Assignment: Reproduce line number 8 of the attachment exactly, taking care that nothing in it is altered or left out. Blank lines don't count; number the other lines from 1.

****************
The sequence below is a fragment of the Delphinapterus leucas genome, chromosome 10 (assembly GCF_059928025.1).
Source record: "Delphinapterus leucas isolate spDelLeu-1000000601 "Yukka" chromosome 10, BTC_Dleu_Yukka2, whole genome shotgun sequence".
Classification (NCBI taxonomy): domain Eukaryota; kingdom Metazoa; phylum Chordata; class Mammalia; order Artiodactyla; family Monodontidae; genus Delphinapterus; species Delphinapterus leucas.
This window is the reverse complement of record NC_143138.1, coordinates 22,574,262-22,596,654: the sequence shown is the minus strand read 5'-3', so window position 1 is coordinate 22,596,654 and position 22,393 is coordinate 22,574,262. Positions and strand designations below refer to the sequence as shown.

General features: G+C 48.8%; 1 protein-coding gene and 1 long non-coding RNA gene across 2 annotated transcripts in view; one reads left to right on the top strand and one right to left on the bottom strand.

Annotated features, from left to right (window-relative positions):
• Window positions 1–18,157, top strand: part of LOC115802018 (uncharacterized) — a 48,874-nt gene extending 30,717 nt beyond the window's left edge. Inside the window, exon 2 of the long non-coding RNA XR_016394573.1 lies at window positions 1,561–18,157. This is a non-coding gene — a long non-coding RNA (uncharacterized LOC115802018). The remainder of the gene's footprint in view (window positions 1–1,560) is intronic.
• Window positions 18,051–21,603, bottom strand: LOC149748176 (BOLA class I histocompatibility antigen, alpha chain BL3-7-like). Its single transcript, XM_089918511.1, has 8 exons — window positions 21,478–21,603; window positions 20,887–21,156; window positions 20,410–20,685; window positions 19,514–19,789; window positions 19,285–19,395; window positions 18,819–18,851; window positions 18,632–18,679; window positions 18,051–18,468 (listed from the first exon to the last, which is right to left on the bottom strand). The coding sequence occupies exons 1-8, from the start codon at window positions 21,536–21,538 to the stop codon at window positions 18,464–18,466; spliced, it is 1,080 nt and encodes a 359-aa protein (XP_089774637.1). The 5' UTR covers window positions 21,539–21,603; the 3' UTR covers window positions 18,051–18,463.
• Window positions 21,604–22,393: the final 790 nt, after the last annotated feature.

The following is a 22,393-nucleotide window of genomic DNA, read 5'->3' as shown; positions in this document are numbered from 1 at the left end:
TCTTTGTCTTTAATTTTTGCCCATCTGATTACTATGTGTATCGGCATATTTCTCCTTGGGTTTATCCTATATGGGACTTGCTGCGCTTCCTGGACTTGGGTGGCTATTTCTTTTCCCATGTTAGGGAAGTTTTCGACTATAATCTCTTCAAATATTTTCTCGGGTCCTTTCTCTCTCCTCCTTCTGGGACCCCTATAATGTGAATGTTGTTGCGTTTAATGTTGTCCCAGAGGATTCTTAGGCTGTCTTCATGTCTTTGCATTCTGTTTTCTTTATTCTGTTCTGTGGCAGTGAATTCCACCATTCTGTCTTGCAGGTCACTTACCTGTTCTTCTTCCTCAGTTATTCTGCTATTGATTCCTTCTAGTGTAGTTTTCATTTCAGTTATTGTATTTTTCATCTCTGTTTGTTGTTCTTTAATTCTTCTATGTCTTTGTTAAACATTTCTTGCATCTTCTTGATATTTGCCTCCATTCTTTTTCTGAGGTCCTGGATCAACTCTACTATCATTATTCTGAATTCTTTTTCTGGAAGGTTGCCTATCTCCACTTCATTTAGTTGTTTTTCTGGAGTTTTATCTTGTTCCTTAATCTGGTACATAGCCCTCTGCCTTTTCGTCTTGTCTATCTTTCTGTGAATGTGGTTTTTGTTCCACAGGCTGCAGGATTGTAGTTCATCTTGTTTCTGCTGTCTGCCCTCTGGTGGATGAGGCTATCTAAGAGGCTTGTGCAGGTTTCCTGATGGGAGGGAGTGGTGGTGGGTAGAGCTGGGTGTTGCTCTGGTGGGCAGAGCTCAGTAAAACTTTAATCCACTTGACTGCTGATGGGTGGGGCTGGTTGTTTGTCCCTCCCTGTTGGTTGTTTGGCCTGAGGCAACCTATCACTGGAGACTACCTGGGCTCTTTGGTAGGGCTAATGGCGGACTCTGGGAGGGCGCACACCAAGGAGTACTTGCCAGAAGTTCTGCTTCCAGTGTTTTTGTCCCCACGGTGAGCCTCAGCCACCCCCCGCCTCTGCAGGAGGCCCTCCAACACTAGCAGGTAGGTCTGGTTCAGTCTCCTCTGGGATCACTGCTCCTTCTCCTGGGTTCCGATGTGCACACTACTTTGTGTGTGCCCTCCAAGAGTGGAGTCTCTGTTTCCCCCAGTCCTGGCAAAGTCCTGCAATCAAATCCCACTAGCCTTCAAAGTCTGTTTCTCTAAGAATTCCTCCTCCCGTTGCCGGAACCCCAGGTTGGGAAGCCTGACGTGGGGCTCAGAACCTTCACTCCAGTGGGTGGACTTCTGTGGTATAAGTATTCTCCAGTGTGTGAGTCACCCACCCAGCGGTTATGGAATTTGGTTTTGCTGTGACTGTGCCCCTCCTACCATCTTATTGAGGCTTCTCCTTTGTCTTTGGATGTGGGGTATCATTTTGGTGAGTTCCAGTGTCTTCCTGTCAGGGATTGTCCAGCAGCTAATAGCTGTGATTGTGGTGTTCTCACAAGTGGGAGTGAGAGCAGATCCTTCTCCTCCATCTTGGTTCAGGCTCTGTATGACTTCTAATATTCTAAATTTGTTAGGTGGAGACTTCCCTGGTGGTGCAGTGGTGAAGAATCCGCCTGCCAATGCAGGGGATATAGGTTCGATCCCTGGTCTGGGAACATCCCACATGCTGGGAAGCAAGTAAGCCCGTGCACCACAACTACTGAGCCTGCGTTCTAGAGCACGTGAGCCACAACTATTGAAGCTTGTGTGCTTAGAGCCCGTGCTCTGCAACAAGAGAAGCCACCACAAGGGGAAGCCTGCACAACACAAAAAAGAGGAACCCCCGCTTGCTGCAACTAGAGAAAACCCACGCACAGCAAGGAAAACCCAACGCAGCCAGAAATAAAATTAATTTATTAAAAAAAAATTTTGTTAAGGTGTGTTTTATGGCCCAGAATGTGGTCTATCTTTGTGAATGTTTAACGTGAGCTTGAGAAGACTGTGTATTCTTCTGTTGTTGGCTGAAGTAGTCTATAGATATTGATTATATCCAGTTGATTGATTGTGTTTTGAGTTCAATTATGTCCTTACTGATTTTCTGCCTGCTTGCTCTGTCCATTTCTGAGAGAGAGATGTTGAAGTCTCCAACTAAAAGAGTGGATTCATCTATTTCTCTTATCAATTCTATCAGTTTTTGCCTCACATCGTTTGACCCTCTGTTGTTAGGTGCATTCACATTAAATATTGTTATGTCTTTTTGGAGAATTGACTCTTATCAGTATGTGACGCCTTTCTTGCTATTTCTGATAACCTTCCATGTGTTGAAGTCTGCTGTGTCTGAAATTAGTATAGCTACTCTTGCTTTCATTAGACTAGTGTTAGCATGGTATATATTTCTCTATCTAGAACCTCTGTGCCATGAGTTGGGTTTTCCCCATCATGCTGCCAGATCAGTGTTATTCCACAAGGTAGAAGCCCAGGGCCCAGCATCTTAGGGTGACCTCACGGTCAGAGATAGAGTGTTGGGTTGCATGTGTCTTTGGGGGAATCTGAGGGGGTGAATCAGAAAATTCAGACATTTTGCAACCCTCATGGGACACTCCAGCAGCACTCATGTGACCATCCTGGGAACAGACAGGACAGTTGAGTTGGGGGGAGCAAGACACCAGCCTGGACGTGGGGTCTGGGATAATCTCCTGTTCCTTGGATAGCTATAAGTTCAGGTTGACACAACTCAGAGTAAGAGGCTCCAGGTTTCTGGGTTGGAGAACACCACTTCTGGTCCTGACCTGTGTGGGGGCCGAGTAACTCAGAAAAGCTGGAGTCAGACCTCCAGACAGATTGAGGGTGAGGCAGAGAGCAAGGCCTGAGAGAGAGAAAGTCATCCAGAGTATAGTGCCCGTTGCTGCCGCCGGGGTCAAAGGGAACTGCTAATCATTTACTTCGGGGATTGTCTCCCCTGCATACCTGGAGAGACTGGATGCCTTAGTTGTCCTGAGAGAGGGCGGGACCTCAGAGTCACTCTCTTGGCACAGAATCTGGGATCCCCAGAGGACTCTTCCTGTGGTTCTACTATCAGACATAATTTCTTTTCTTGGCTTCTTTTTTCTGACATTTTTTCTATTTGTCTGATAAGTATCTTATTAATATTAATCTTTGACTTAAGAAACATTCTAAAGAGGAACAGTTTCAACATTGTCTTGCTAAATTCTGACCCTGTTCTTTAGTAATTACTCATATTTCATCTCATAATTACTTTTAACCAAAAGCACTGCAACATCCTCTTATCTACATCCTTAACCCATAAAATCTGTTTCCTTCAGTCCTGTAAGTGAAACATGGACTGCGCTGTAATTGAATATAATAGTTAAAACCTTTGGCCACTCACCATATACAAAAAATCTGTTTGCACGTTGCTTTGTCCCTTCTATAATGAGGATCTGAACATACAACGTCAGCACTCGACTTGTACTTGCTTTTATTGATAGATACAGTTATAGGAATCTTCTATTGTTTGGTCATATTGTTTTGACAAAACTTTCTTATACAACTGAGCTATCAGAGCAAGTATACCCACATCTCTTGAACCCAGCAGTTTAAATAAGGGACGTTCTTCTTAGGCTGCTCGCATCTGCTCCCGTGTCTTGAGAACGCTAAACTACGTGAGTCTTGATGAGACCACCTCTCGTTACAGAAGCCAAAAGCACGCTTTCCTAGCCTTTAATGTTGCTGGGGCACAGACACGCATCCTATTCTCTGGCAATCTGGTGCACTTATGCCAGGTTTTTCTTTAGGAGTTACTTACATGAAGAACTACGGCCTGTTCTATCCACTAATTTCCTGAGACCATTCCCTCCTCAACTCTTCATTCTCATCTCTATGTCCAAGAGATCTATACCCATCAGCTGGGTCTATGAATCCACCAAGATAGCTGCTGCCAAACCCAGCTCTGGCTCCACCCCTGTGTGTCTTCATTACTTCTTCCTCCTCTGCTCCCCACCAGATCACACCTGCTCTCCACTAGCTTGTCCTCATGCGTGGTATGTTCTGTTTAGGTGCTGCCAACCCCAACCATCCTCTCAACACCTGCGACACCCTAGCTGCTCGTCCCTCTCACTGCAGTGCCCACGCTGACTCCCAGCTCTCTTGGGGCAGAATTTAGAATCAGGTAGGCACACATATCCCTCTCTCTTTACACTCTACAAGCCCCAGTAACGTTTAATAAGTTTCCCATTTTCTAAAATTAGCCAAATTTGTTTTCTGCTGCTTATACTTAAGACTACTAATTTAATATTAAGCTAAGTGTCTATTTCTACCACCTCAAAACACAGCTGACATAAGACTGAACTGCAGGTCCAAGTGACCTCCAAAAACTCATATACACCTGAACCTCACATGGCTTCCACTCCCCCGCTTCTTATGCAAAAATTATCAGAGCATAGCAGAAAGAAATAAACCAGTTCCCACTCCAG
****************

• Window positions 18,051–21,603, bottom strand: LOC149748176 (BOLA class I histocompatibility antigen, alpha chain BL3-7-like). Its single transcript, XM_089918511.1, has 8 exons — window positions 21,478–21,603; window positions 20,887–21,156; window positions 20,410–20,685; window positions 19,514–19,789; window positions 19,285–19,395; window positions 18,819–18,851; window positions 18,632–18,679; window positions 18,051–18,468 (listed from the first exon to the last, which is right to left on the bottom strand). The coding sequence occupies exons 1-8, from the start codon at window positions 21,536–21,538 to the stop codon at window positions 18,464–18,466; spliced, it is 1,080 nt and encodes a 359-aa protein (XP_089774637.1). The 5' UTR covers window positions 21,539–21,603; the 3' UTR covers window positions 18,051–18,463.